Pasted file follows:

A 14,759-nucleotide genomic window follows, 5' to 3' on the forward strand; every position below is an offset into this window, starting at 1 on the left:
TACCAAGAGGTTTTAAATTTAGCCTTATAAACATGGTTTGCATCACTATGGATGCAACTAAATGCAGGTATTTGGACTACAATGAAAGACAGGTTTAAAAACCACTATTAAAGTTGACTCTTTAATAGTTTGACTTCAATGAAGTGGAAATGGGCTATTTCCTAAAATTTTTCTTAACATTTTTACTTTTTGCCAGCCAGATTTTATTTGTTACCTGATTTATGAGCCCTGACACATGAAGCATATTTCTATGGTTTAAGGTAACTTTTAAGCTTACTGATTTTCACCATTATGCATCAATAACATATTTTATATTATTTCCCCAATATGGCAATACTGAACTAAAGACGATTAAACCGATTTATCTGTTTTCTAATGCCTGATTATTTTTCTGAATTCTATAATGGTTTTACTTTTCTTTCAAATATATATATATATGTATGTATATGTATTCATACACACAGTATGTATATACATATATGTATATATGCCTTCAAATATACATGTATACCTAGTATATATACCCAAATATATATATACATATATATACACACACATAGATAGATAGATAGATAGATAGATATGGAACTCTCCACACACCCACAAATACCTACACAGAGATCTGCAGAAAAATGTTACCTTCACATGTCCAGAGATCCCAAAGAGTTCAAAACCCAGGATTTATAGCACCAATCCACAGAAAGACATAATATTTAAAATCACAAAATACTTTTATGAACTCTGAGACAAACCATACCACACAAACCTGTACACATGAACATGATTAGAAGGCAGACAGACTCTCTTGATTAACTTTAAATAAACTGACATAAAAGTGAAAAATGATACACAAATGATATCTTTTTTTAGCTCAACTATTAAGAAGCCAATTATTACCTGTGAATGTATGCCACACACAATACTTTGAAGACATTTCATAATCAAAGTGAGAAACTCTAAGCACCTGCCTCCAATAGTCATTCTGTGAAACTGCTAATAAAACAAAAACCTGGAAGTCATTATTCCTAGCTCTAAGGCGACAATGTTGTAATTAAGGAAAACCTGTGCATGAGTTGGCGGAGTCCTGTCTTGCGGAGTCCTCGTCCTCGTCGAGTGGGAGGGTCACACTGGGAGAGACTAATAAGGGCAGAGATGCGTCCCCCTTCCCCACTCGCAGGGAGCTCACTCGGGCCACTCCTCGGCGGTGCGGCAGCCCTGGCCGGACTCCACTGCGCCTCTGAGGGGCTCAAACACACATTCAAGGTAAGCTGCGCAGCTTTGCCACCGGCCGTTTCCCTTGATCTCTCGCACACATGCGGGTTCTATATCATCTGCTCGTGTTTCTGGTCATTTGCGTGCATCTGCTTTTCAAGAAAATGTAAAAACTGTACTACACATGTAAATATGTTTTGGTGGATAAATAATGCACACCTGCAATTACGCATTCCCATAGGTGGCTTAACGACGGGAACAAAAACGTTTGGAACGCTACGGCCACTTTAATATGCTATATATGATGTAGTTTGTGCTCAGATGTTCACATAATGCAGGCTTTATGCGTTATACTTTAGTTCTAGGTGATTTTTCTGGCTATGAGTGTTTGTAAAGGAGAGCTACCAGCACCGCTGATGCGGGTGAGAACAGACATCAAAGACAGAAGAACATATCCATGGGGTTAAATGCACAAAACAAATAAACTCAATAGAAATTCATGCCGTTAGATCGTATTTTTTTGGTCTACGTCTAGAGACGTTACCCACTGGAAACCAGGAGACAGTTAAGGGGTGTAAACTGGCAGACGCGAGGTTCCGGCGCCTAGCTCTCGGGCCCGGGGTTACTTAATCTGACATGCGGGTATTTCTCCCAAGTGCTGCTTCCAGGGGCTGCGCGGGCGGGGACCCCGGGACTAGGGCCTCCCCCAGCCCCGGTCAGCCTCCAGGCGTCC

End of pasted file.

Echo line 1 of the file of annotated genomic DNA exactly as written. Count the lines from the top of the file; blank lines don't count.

A 14,759-nucleotide genomic window follows, 5' to 3' on the forward strand; every position below is an offset into this window, starting at 1 on the left: